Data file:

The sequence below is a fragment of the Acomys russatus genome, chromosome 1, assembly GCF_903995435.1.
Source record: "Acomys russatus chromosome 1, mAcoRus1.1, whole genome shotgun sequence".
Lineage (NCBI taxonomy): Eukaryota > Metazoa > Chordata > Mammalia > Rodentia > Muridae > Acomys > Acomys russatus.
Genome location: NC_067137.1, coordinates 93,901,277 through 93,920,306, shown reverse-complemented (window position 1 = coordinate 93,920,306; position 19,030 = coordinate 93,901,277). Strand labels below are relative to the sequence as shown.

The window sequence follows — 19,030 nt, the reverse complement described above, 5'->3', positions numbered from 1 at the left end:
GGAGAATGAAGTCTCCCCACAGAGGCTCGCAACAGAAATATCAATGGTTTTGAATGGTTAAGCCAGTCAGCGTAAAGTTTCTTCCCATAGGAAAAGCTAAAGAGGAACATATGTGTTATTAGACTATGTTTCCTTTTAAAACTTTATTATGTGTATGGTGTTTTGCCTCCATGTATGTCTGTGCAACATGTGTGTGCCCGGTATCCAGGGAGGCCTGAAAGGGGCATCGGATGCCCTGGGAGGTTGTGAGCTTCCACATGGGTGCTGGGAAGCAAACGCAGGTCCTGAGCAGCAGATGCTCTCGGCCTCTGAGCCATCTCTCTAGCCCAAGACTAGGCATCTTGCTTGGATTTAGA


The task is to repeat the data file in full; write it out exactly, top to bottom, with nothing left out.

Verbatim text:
The sequence below is a fragment of the Acomys russatus genome, chromosome 1, assembly GCF_903995435.1.
Source record: "Acomys russatus chromosome 1, mAcoRus1.1, whole genome shotgun sequence".
Lineage (NCBI taxonomy): Eukaryota > Metazoa > Chordata > Mammalia > Rodentia > Muridae > Acomys > Acomys russatus.
Genome location: NC_067137.1, coordinates 93,901,277 through 93,920,306, shown reverse-complemented (window position 1 = coordinate 93,920,306; position 19,030 = coordinate 93,901,277). Strand labels below are relative to the sequence as shown.

The window sequence follows — 19,030 nt, the reverse complement described above, 5'->3', positions numbered from 1 at the left end:
GGAGAATGAAGTCTCCCCACAGAGGCTCGCAACAGAAATATCAATGGTTTTGAATGGTTAAGCCAGTCAGCGTAAAGTTTCTTCCCATAGGAAAAGCTAAAGAGGAACATATGTGTTATTAGACTATGTTTCCTTTTAAAACTTTATTATGTGTATGGTGTTTTGCCTCCATGTATGTCTGTGCAACATGTGTGTGCCCGGTATCCAGGGAGGCCTGAAAGGGGCATCGGATGCCCTGGGAGGTTGTGAGCTTCCACATGGGTGCTGGGAAGCAAACGCAGGTCCTGAGCAGCAGATGCTCTCGGCCTCTGAGCCATCTCTCTAGCCCAAGACTAGGCATCTTGCTTGGATTTAGA